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A Complete Guide to Becoming A Registered Adult Nurse

Nurses are the most sought after healthcare professionals in the UK. This makes it the most employable career, with 94% of graduates getting jobs within six months of completing their education. Becoming an adult nurse is highly rewarding when you watch patients recover, and equally demanding as each patient is unique.

A Complete Guide to Becoming A Registered Adult Nurse

Are you looking at adult nursing as a career? There can't be a better time to become one as there is an acute shortage of nurses in the UK. The field of adult nursing has many avenues that you can explore, with multiple specialisations, varied settings, diverse patients, and multidimensional teams.

This guide will give you all the details from education, training, registration, salary ranges, and career advancement details for a registered adult nurse. So, if you are looking for nursing agency jobs in adult nursing then, this information will be extremely valuable. So, without further ado, let’s begin with the steps to becoming a successful registered adult nurse.

Education

The first step to pursuing any career is learning, and the same goes for nursing. To become a registered adult nurse, you need to have a nursing degree with a specialisation in adult nursing. While pursuing a nursing degree, most colleges will require that you also gain hands-on experience by working alongside practicing nurses. This will allow you to understand the responsibilities of an adult nurse and the nuances of caring for patients.

Apprenticeship

From September 2017, the government announced the start of nursing apprenticeships. This means that nurses can apply directly to employers and work with them part-time while pursuing their education. Although this extends the time it takes to complete their nursing degrees from three years to four years, they gain a lot of experience and exposure to a variety of patients and practices.

Registering With the NMC

The Nursing and Midwifery Council is the regulator of nurses, midwives, and other related professionals in the UK. It is mandatory for all qualified nurses to register with the NMC in order to practice in the UK. The NMC sets standards of professional conduct and provides nurses with guidelines for meeting those standards.

The registration process varies depending on which part of the country you have trained. The process is simple for nurses who have trained in England, but, slightly lengthy for those who have trained outside England, as the NMC will need to verify your competence in English language, make sure that your qualifications are up to the levels of those in England, and assess your health and character to determine if you are eligible to practice.  Once all these steps are done and the NMC has approved your application, you will receive a letter confirming your registration.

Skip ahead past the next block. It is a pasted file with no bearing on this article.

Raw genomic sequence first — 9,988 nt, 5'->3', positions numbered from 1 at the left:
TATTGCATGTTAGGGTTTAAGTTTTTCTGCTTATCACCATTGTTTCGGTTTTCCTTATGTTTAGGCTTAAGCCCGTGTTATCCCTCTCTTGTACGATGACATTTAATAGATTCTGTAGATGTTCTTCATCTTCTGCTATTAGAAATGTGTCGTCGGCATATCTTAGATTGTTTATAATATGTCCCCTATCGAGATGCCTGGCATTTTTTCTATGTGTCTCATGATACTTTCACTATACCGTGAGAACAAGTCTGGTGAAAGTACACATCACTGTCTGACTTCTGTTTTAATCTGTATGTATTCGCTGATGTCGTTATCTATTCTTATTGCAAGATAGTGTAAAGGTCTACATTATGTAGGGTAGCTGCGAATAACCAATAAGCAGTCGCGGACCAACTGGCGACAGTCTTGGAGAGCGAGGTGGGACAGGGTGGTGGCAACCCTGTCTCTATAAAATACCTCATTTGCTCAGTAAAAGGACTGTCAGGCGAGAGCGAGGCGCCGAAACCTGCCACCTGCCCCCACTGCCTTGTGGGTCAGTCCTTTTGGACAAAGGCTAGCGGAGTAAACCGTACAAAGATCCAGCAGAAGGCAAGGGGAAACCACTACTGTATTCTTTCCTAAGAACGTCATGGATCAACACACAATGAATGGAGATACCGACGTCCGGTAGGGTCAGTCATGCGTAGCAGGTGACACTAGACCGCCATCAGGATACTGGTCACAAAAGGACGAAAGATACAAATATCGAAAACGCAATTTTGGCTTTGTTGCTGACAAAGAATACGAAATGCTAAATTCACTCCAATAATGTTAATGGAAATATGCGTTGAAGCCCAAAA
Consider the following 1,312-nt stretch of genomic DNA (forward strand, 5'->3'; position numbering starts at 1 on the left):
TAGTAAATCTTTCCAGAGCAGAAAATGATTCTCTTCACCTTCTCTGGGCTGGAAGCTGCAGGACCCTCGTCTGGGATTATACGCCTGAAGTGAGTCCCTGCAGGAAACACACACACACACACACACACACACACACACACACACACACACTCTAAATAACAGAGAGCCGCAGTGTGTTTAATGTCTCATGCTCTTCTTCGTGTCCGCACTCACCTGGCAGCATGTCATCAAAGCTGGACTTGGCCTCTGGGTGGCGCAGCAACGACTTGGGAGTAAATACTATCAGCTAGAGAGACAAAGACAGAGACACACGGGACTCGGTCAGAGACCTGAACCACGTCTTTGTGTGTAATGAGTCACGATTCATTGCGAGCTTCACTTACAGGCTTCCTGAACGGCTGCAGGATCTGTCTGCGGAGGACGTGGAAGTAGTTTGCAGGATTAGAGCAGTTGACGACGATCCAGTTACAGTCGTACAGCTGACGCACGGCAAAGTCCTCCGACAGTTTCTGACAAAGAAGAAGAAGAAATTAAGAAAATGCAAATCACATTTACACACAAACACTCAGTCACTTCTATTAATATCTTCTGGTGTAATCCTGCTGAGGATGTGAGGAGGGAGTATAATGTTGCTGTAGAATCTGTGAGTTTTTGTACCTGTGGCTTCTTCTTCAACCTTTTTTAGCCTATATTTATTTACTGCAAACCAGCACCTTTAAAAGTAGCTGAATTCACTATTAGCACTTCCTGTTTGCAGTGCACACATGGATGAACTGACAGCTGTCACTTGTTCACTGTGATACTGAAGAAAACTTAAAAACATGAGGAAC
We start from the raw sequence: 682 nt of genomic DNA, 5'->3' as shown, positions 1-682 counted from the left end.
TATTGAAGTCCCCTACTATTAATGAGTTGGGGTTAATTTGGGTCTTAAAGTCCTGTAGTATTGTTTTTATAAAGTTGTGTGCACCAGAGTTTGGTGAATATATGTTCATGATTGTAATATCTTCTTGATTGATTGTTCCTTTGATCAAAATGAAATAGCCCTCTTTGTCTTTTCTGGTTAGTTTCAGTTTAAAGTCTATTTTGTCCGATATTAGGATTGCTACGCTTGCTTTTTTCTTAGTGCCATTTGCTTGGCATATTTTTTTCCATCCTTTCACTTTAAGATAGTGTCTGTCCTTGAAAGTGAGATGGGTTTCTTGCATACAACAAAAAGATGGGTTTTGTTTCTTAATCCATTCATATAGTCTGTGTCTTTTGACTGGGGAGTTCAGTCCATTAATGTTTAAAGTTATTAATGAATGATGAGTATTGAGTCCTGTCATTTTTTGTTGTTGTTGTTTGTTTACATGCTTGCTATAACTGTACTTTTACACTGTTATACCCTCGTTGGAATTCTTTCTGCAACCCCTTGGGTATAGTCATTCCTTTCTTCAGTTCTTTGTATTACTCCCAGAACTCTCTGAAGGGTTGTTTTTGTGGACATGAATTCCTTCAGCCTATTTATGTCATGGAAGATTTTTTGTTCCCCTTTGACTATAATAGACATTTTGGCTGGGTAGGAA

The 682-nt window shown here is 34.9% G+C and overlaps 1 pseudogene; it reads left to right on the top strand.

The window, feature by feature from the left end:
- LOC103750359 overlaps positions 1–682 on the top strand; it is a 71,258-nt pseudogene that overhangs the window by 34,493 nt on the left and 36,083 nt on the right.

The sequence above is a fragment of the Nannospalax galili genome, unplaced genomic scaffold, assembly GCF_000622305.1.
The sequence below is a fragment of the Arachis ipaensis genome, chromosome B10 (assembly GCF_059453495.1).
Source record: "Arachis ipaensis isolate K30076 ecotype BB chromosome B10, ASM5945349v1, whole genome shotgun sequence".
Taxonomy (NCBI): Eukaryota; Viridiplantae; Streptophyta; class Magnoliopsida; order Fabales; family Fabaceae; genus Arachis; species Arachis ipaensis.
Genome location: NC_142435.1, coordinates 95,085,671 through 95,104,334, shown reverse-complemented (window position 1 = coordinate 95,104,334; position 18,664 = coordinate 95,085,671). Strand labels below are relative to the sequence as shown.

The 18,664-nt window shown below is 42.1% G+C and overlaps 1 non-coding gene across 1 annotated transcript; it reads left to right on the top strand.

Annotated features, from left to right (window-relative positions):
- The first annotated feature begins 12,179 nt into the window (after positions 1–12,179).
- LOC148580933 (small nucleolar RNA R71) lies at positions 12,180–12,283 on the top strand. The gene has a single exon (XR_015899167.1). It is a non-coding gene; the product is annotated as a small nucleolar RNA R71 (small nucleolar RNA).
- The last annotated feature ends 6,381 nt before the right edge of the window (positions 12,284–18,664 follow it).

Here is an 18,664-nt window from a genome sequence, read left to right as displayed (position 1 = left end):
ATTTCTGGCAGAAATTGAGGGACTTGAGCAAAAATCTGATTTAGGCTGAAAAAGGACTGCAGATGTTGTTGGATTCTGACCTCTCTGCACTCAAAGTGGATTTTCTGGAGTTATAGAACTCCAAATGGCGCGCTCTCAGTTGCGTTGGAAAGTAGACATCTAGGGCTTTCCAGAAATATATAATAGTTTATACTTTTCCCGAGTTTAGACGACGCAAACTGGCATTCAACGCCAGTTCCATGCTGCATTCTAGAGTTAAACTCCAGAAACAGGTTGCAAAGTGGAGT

Working with an Agency

Many nurses are moving from the traditional form of nursing and preferring to work with agencies because of the many benefits they provide. For a registered adult nurse looking for nursing agency jobs, agencies offer a wide variety of work opportunities and the flexibility to pick the hours of work.

The best part about becoming an agency nurse is that the pay is better and you get to learn new skills. So, if you are a newly qualified nurse, agency work can provide you with valuable experience. As an adult nurse, you will be working with adult patients of all ages with conditions that are short or long term, critical or non-critical, emergency, and many such illnesses. This will also help you decide on the specialisation that you want to pick as your career advances.

Responsibilities 

Some of the responsibilities of an adult nurse are, write patient care plans, monitor and record patient’s condition, administer drugs, setting up drips, transfusions, tests, and evaluations, respond to any adverse developments in the patient’s condition, and organise discharge from hospital. The nurse needs to be able to work with other healthcare professionals such as GP’s, specialists, and therapists to provide comprehensive care to the patient.

Skills 

An adult nurse needs to have a specific set of skills, which the profession demands, in order to succeed.The most important of all skills is communication skills. They need to be able to communicate well with doctors, patients, patient’s family members, and other staff thoroughly. Empathy and resilience are also required. The nurse should also be a team player and be able to work in varied settings.

Salary 

An adult nurse will usually start at a band 5 salary of the “Agenda for change” pay scale and will typically work 37.5 hours per week. Depending on your experience, your salary can range from £24,214 to £30,112 per year.

Career Prospects

The career prospects are endless for an adult nurse. You can specialise in fields such as elderly care, operating theatre, cosmetic nursing, or move to public health, management roles, teaching, and clinical research. Specialisation will lead to roles such as nurse practitioner and nurse consultant, and management roles will lead to the modern matron profile.

It is difficult to think of a world without nurses. Regardless of what happens, nurses will always be in demand. Armed with this information to guide you, you can now pursue a career as a registered adult nurse and excel at it.

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